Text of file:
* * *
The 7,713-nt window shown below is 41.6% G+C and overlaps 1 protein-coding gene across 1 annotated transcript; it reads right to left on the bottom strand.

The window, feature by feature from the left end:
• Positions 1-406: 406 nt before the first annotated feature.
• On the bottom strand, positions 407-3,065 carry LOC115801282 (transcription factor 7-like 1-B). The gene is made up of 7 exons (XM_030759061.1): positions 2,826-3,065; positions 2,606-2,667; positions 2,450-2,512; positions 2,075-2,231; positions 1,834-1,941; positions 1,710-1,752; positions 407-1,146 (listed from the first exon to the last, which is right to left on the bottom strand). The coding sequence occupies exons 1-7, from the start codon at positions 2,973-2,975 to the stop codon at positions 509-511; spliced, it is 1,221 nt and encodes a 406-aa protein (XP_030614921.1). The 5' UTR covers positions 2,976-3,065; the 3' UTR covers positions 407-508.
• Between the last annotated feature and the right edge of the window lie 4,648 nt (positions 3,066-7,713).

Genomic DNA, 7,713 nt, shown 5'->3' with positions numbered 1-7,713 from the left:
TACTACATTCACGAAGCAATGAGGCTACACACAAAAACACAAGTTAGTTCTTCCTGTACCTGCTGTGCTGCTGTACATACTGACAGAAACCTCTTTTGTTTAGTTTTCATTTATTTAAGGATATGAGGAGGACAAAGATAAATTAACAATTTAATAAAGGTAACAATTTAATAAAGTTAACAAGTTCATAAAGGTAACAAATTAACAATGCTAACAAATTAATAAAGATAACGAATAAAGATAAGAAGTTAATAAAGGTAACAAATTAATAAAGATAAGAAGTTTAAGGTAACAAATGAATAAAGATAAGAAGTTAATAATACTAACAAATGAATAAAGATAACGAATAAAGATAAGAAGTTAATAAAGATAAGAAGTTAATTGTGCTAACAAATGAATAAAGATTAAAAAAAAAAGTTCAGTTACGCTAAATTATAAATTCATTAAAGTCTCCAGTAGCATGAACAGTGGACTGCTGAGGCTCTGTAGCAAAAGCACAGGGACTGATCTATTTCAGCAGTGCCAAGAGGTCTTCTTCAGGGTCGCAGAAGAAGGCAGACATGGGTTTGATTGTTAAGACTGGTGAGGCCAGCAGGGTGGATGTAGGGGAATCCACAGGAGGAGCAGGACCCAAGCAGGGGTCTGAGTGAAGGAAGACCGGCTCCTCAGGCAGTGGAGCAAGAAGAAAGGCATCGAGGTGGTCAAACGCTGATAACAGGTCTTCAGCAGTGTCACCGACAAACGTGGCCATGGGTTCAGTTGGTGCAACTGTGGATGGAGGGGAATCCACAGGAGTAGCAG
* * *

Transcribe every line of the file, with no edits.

The 7,713-nt window shown below is 41.6% G+C and overlaps 1 protein-coding gene across 1 annotated transcript; it reads right to left on the bottom strand.

The window, feature by feature from the left end:
• Positions 1-406: 406 nt before the first annotated feature.
• On the bottom strand, positions 407-3,065 carry LOC115801282 (transcription factor 7-like 1-B). The gene is made up of 7 exons (XM_030759061.1): positions 2,826-3,065; positions 2,606-2,667; positions 2,450-2,512; positions 2,075-2,231; positions 1,834-1,941; positions 1,710-1,752; positions 407-1,146 (listed from the first exon to the last, which is right to left on the bottom strand). The coding sequence occupies exons 1-7, from the start codon at positions 2,973-2,975 to the stop codon at positions 509-511; spliced, it is 1,221 nt and encodes a 406-aa protein (XP_030614921.1). The 5' UTR covers positions 2,976-3,065; the 3' UTR covers positions 407-508.
• Between the last annotated feature and the right edge of the window lie 4,648 nt (positions 3,066-7,713).

Genomic DNA, 7,713 nt, shown 5'->3' with positions numbered 1-7,713 from the left:
TACTACATTCACGAAGCAATGAGGCTACACACAAAAACACAAGTTAGTTCTTCCTGTACCTGCTGTGCTGCTGTACATACTGACAGAAACCTCTTTTGTTTAGTTTTCATTTATTTAAGGATATGAGGAGGACAAAGATAAATTAACAATTTAATAAAGGTAACAATTTAATAAAGTTAACAAGTTCATAAAGGTAACAAATTAACAATGCTAACAAATTAATAAAGATAACGAATAAAGATAAGAAGTTAATAAAGGTAACAAATTAATAAAGATAAGAAGTTTAAGGTAACAAATGAATAAAGATAAGAAGTTAATAATACTAACAAATGAATAAAGATAACGAATAAAGATAAGAAGTTAATAAAGATAAGAAGTTAATTGTGCTAACAAATGAATAAAGATTAAAAAAAAAAGTTCAGTTACGCTAAATTATAAATTCATTAAAGTCTCCAGTAGCATGAACAGTGGACTGCTGAGGCTCTGTAGCAAAAGCACAGGGACTGATCTATTTCAGCAGTGCCAAGAGGTCTTCTTCAGGGTCGCAGAAGAAGGCAGACATGGGTTTGATTGTTAAGACTGGTGAGGCCAGCAGGGTGGATGTAGGGGAATCCACAGGAGGAGCAGGACCCAAGCAGGGGTCTGAGTGAAGGAAGACCGGCTCCTCAGGCAGTGGAGCAAGAAGAAAGGCATCGAGGTGGTCAAACGCTGATAACAGGTCTTCAGCAGTGTCACCGACAAACGTGGCCATGGGTTCAGTTGGTGCAACTGTGGATGGAGGGGAATCCACAGGAGTAGCAG